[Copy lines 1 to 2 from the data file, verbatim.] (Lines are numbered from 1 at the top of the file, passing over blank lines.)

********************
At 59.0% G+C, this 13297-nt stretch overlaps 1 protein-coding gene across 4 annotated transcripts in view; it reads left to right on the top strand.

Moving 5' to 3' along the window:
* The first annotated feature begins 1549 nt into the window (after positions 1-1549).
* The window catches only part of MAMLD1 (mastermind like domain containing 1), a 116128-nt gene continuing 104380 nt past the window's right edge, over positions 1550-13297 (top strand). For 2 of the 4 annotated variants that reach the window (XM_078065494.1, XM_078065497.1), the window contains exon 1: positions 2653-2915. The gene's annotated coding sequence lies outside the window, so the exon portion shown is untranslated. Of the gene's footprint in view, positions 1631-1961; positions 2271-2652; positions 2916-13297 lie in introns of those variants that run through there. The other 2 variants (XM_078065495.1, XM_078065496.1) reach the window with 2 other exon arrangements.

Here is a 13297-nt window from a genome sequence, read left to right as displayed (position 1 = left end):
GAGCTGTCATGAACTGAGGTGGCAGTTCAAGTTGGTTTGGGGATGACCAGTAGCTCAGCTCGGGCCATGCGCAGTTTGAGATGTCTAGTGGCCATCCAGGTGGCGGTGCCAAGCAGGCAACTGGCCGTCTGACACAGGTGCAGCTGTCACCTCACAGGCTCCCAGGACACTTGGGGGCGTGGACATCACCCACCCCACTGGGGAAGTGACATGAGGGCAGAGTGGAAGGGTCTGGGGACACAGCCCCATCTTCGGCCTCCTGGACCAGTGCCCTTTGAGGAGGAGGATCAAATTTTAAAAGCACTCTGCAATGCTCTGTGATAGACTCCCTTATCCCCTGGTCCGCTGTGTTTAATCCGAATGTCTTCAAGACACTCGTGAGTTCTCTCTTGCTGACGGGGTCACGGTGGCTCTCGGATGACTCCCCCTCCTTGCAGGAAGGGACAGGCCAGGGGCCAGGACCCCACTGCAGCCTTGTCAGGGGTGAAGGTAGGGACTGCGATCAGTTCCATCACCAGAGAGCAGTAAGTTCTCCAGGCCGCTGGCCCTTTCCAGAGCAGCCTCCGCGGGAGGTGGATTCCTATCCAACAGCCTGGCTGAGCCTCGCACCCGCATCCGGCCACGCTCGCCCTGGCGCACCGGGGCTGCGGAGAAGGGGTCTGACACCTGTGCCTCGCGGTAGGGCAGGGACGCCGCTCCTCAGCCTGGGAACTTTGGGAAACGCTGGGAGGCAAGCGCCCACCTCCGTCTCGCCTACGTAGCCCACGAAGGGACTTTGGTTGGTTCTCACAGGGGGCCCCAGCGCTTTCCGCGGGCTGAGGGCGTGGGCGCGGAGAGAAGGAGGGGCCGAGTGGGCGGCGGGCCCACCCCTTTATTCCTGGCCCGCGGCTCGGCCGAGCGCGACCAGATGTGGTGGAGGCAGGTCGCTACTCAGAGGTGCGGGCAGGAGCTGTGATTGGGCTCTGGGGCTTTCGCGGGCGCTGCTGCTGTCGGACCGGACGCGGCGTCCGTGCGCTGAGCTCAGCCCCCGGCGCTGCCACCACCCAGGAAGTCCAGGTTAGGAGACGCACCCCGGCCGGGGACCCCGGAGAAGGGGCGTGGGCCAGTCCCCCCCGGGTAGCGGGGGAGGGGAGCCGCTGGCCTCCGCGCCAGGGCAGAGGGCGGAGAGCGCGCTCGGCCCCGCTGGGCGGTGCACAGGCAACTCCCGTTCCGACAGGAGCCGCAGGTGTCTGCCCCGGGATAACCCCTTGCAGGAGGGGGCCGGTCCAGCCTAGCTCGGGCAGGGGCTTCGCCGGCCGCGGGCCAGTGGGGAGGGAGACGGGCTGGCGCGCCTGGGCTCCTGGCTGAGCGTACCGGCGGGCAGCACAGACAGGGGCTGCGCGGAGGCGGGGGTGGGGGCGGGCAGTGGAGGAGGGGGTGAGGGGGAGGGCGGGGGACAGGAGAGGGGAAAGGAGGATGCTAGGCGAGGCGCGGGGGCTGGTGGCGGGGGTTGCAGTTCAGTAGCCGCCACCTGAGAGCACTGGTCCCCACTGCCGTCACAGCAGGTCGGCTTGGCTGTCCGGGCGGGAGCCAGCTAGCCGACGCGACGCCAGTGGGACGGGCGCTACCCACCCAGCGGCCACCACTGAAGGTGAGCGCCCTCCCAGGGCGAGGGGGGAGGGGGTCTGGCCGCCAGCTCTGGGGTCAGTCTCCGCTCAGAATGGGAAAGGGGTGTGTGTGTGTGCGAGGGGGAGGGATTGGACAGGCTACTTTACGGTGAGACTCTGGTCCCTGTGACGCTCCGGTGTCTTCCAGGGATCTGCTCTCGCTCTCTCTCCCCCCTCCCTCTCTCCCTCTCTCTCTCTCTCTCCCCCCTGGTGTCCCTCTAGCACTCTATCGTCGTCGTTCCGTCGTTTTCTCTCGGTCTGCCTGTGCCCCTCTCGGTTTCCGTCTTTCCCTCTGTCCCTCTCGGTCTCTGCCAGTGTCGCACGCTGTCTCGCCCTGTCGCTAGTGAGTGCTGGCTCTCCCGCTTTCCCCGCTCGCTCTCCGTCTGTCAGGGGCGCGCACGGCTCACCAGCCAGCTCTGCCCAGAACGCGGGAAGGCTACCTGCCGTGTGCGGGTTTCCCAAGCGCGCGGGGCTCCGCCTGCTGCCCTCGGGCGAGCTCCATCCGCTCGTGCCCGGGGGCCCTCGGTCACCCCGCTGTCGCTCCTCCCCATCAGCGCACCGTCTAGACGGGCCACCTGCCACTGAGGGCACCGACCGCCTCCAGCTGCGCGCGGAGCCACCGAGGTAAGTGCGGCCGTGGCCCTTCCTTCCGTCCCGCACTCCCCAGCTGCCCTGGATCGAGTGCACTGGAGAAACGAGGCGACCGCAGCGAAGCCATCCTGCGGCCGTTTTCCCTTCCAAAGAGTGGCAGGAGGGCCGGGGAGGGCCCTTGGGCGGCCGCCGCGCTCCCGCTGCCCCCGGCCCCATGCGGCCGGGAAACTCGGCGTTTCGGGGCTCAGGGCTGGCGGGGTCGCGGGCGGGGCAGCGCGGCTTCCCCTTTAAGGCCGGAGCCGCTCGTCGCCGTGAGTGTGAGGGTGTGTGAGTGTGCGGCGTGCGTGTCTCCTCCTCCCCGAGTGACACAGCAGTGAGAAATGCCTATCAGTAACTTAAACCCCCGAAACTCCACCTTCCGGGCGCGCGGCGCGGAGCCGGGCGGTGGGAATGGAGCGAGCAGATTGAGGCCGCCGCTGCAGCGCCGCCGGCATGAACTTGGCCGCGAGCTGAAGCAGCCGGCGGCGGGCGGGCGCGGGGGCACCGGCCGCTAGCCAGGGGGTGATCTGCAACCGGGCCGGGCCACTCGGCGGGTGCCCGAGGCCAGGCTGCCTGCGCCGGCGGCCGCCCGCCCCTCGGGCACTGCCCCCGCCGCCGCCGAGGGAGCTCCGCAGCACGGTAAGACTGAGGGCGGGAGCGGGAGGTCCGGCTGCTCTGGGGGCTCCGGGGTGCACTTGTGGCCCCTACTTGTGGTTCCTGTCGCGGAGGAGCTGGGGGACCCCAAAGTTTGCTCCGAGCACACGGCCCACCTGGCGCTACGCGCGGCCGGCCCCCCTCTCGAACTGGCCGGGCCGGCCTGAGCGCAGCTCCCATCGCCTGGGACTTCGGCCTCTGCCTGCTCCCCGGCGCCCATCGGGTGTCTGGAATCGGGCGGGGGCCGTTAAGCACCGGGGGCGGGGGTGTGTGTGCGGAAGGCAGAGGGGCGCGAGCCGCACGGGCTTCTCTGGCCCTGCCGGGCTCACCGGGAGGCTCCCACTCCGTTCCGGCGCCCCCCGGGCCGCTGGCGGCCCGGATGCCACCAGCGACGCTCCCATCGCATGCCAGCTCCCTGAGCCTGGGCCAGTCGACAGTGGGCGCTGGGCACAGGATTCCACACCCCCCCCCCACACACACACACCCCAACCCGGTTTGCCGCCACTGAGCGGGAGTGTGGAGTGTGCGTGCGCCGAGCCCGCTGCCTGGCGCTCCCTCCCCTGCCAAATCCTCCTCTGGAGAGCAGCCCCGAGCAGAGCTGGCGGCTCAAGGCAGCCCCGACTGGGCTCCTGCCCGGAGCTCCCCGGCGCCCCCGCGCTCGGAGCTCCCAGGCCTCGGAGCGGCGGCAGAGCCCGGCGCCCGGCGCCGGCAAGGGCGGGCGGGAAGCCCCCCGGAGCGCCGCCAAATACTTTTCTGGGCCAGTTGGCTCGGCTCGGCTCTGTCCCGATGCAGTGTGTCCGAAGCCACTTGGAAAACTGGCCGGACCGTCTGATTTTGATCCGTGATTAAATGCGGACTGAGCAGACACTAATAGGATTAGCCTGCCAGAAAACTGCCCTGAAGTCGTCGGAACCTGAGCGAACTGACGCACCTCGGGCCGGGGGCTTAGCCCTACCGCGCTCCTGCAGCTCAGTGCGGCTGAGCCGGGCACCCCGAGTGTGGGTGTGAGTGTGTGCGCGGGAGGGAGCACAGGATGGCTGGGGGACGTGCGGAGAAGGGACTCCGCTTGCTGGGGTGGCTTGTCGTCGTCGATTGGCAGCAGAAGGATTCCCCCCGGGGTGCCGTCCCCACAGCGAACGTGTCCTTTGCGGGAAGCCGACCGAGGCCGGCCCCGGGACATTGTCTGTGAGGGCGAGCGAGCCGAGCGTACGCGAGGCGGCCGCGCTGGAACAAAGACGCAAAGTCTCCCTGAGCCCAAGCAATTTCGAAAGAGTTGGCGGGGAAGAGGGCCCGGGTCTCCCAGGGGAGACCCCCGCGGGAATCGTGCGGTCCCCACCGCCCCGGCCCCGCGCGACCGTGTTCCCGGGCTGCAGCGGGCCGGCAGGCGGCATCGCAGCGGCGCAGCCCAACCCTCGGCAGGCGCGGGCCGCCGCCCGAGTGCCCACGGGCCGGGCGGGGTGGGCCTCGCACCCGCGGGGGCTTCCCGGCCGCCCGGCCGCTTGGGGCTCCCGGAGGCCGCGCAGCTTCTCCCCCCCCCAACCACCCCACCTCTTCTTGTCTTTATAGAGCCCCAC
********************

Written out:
At 59.0% G+C, this 13297-nt stretch overlaps 1 protein-coding gene across 4 annotated transcripts in view; it reads left to right on the top strand.

Moving 5' to 3' along the window: